May the Force Be With You

This is for all of you who are struggling with the awesomeness of the winter bugs.

By awesome, I mean, FLUSTERCATING.

I realize that I made up that word. There is no single word that fully describes the exhaustion and irritation that comes with dealing with sick kids – or men – and trying to maintain a household to a level that will keep the authorities at bay.

We dealt with the Man Flu over Christmas, and I have to say, I was slightly annoyed that the Serial Killer didn’t get the Poor Me Man Flu, like most men. He had a fever for over a week, a nasty cough, and I could tell he felt horrible. Still, he was more concerned with the possibility that the kids or I would develop his symptoms, and he thanked me countless times for taking care of him. It’s disgusting. I’m sorry. However, it is further argument to the homicidal tendencies that I’m certain are lurking beneath the surface, so there is that.

My kids don’t like to get sick over break, nor do they like to coordinate their sicknesses. Typically, one or two will get whatever bug happens to be floating in the atmosphere. Days later another will start, and finally, a week after Patient Zero starts feeling better, Number Four will join the fun. My favorite part of visiting the doctor’s office seventeen times in a month, is all of the sucker sticks I find in the wash. So fun.

For those of you with only one petri dish – I mean child – this may seem a little dramatic. Let me just tell you about my day, and you may understand a little more about the struggle.

Yesterday, my morning began with two whiny, snotty girls whose coughs were likely to be mistaken for those of a three-decade-veteran blues singer in a smoking lounge in Vegas. The baby, who had been bringing me “burgers” (boogers in toddler-speak) for a week, also decided to start hacking, and I made an executive decision to keep the minions home and head to the doctor.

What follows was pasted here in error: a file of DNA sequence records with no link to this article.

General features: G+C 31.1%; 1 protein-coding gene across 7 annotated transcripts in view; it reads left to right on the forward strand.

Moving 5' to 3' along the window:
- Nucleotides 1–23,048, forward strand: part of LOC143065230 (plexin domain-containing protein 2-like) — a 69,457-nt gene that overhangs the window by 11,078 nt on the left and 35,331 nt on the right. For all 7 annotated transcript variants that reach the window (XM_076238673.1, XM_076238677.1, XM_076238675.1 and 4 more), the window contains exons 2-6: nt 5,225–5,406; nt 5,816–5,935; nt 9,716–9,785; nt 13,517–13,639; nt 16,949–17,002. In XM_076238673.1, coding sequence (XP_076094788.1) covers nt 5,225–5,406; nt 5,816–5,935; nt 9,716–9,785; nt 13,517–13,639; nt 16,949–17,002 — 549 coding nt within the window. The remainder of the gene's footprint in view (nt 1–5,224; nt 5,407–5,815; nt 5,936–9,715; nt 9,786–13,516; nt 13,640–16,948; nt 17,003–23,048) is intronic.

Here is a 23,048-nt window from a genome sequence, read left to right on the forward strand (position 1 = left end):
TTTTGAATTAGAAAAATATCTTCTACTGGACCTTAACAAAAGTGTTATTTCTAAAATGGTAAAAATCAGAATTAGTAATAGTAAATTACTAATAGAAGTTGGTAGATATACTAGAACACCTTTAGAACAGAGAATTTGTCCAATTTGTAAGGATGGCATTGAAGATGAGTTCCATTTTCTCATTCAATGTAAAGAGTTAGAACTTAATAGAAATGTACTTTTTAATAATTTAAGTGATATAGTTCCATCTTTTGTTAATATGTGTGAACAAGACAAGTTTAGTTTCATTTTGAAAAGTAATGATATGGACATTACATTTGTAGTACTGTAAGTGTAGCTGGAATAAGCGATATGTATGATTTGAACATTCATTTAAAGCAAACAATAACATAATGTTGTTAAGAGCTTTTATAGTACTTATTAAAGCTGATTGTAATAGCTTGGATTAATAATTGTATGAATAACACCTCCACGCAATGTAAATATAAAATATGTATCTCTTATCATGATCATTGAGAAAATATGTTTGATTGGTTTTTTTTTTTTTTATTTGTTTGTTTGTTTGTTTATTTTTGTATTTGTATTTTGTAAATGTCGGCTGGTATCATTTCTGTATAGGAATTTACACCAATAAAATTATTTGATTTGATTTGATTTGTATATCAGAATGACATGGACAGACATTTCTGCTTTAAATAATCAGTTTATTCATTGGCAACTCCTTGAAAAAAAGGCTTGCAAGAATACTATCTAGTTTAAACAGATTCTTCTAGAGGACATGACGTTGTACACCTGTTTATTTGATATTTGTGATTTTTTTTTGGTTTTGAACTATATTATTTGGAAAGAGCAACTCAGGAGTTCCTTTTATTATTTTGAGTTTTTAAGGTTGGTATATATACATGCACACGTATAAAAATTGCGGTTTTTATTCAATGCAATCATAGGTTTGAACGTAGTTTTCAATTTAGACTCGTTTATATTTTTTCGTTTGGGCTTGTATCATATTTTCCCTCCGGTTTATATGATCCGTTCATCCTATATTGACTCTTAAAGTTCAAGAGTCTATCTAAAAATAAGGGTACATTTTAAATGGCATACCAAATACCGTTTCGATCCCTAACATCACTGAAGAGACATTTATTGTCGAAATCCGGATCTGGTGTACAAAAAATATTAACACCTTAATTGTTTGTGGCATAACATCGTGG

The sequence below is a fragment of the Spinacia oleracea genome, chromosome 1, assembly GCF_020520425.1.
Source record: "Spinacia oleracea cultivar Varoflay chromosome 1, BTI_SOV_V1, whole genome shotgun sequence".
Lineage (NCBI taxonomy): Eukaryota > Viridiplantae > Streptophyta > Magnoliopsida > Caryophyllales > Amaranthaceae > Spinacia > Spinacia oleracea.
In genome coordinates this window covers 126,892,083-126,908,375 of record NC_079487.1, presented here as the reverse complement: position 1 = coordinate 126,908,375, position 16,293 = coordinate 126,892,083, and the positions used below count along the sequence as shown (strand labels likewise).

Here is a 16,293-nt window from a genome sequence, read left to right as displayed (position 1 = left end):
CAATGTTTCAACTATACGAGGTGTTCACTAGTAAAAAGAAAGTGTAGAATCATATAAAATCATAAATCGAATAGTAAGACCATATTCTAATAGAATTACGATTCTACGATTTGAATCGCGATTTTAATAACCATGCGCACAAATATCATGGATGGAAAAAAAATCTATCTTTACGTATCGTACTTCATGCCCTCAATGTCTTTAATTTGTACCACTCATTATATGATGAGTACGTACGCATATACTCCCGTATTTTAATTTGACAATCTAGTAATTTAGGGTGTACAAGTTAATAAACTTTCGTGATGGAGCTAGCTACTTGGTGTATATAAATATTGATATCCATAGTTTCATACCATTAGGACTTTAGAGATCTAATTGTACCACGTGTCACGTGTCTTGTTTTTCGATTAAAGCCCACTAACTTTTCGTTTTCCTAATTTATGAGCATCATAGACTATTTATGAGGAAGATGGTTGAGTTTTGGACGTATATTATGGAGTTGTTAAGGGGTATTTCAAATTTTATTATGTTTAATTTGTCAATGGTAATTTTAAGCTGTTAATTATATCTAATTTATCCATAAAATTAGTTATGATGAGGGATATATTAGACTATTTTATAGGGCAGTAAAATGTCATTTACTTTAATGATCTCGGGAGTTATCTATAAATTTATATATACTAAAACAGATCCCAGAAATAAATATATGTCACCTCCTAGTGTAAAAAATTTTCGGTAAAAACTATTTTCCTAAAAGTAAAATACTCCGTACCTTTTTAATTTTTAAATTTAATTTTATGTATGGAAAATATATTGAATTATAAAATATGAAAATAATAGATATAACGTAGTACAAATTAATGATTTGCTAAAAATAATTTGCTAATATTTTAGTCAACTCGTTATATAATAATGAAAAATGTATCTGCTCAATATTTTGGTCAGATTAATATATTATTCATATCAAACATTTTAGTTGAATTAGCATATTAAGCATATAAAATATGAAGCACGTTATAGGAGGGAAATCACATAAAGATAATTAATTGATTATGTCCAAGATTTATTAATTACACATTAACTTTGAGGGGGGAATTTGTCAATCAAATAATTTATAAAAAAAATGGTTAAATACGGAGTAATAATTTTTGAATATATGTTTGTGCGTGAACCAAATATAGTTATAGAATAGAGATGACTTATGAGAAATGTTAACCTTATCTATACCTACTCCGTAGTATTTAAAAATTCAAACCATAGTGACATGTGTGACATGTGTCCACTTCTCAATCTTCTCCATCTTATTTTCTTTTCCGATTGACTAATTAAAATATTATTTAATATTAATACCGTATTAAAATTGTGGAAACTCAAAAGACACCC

I’m pretty conservative when it comes to racing to the doctor, as I have a fear of creating people without immune systems due to antibiotic overuse. However, lung stuff scares me. Too many people fail to vaccinate, and I don’t need my kids dying of something that was cured forty years ago. Feel free to be pissy and make your anti-vaccination arguments. I believe in them, though I do think the pharmaceutical companies hold them for ransom (like most drugs). I will take the heat for not believing in the flu shot. You’ll have to find some better odds than 30% (actually, I just read it was at 10% this year) before you can sell me on that. I digress…

Anyhooo, we loaded up and headed to the doctor. I was feeling pretty good about the fact that all three littles had decided to time their sicknesses to require only one visit. Negative strep tests, negative flu tests, and we headed out with a prescription for steroids to help kick the viral infection to the curb. Oh, and a purse full of confiscated suckers.

I pulled in to the drive-thru pharmacy of a national chain, only to be told that they did not carry the medication. I asked them to check one of the other FOUR stores. Nothing. I was assured that they would have it in the morning. So, I hauled the kiddos home in exactly the same state we had left the house, and hoped for the best.

This morning, I dragged my germ infested group to the pharmacy to pick up the medication, only to be told it would be another day before they “might” get it. I decided to check another pharmacy in the grocery store, and figured I could get it transferred while I got some groceries.

It was a clusterfuck. They did, in fact, have a similar medication, but I had to leave a message with the doctor’s office to get them to send over modified versions of the prescriptions. Remember, I have three visibly sick kids with me, so I’m obviously not flying under the radar.